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TO BE A JEW: DISCUSSIONS WITH DAG HALVORSEN ABOUT JEWS AND THE ANTISEMITISM OF THE POLES.

John Peczkis|Tuesday, February 1, 2011

TO BE A JEW: DISCUSSIONS WITH DAG HALVORSEN ABOUT JEWS AND THE ANTISEMITISM OF THE POLES. In this Polish-language book, Halvorsen asks many questions which reflect popular stereotypes about Poles, and Wroblewski, who is of Jewish background (p. 7), responds to him.

      Byc Zydem: Rozmowa z Dagiem Halvorsenem o zydach i antysemityzmie polakow (Polish Edition)        


Historical trends and events are emphasized. For example, while most peasants were illiterate, Jews were literate for religious reasons. Also, the study of the Talmud led Jews to think dialectically--not only the lawyers, but also the tailors and shoe repairmen. (p. 16). The proscription against Jewish-gentile intermarriage enabled Jews to keep their identity, but also was viewed unfavorably among Poles, and helped create a wall between Jews and non-Jews. (p. 17). One major factor in the emergence of poverty among Jews was the divide that separated the prosperous Jewish factory owners from Jewish commoners. (pp. 38-39).

Wroblewski repeats the claim that members of Haller's Army persecuted Jews. However, he also asserts that there were Poles in Wilno [Vilnius] who hid their Jewish neighbors for protection. (p. 45).

The 1931 pogrom in Wilno began when a Pole, Waclawski, was killed in an altercation with a Jew. (p. 45). [The American reader can recount all of the race riots of the past that began when a white was killed by a black, or a black was killed by a white.]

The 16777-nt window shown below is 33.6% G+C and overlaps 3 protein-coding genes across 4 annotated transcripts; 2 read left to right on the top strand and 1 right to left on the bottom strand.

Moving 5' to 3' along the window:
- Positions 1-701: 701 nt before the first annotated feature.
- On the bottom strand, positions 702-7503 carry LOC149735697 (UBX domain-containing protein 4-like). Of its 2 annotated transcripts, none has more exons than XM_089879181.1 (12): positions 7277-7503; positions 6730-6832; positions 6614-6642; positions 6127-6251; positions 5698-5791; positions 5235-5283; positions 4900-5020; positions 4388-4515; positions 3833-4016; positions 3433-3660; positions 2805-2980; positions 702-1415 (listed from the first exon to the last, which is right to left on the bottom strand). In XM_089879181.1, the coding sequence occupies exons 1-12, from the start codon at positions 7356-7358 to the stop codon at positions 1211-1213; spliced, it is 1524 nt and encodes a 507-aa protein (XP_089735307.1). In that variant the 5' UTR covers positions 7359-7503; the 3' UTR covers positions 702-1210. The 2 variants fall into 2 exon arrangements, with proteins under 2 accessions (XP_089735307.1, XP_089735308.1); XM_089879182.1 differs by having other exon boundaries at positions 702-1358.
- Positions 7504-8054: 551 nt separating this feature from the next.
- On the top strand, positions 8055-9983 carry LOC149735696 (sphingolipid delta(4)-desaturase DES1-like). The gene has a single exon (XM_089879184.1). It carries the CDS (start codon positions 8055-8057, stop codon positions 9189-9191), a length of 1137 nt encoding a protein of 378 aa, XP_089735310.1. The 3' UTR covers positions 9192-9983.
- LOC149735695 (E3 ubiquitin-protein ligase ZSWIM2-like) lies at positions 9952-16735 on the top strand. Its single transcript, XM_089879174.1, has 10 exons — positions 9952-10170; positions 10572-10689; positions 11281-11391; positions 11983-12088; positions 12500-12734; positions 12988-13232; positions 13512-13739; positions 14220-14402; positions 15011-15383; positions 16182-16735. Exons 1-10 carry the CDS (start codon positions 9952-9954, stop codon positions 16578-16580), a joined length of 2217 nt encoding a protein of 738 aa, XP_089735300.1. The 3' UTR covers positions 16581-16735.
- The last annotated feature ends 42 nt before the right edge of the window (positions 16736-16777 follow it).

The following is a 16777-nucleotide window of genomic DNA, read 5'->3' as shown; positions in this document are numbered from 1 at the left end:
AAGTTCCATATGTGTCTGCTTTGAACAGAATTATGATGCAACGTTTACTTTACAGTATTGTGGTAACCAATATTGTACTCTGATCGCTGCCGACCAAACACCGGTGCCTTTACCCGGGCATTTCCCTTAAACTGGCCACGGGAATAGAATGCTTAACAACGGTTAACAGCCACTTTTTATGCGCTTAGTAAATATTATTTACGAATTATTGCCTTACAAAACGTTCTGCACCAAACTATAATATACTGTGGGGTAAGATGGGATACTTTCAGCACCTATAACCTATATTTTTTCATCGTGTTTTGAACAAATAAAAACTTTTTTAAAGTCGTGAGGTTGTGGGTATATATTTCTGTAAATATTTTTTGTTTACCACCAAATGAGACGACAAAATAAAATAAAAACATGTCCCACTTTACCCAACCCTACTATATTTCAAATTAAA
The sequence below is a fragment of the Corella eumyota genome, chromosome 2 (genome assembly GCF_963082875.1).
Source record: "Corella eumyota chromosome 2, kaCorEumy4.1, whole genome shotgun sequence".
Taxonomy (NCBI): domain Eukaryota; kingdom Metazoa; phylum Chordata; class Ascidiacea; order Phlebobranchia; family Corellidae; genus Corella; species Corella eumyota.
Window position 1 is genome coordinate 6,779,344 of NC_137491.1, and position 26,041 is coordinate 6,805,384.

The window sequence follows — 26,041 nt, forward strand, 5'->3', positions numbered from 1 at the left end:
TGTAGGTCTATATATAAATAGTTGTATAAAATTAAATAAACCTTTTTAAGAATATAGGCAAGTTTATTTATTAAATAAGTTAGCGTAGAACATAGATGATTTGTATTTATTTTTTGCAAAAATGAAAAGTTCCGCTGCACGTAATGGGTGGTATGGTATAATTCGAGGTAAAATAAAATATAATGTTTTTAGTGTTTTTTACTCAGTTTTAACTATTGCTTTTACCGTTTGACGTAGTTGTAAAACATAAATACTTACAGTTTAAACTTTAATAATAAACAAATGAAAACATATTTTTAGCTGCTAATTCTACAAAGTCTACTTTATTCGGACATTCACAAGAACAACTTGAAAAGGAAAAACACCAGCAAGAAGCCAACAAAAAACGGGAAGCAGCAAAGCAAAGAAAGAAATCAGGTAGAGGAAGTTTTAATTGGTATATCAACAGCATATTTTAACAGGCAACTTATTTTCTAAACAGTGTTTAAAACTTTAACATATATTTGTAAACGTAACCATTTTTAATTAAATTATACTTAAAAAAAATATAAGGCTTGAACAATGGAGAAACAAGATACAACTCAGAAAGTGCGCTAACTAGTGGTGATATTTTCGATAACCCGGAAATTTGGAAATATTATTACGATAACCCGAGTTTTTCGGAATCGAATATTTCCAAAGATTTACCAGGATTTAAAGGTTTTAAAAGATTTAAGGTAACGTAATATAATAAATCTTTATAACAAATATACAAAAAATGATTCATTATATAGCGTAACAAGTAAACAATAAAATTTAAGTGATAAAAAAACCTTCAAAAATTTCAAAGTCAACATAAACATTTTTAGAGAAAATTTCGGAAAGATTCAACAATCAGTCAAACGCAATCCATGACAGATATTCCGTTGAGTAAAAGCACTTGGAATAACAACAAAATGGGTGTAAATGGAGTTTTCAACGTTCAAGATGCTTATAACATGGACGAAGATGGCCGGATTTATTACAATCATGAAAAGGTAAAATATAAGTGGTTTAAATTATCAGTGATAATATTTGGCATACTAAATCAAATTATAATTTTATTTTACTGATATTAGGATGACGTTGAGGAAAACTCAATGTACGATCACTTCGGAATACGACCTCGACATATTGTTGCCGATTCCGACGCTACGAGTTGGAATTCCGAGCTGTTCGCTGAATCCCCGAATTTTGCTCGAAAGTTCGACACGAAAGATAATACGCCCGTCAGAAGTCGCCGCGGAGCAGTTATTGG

Let's now focus on the WWII Nazi German occupation of Poland. The author knew a number of fugitive Jews who repeatedly paid-off the szmalcowniks (blackmailers), and were never betrayed to the Germans. (This tends to support the premise that most szmalcowniki, rather than hard-core anti-Semites, were petty extortionists who did not actually follow through on their threats to denounce fugitive Jews to the Germans.) Wroblewski was accosted by a szmalcownik who, after the war, became a member of the hated Communist security forces (U. B., or Bezpieka). (p. 124). [Other authors have reported this phenomenon: Low-character Poles serving the Communists in large numbers, whence the term chamokomuna (Boor-Communism)].

Of course, a fugitive Jew could meet denunciation and death from many quarters. Wroblewski describes the deaths of 11 Poles and Jews thanks to the work of Staszauer, a Jewish Gestapo agent. (p. 121).

The author briefly analyzes Claude Lanzmann (SHOAH) and, while being neutral towards Lanzmann, does point out manipulative tendencies in Lanzmann's work. For instance, Wroblewski points out that the peasant who did the cut-throat gesture was warning (not mocking) foreign Jews about what awaited them at Treblinka. Wroblewski doubts that the peasant's smile, while interviewed, in any way indicates his attitudes at the time the events were actually taking place. (pp. 126-127).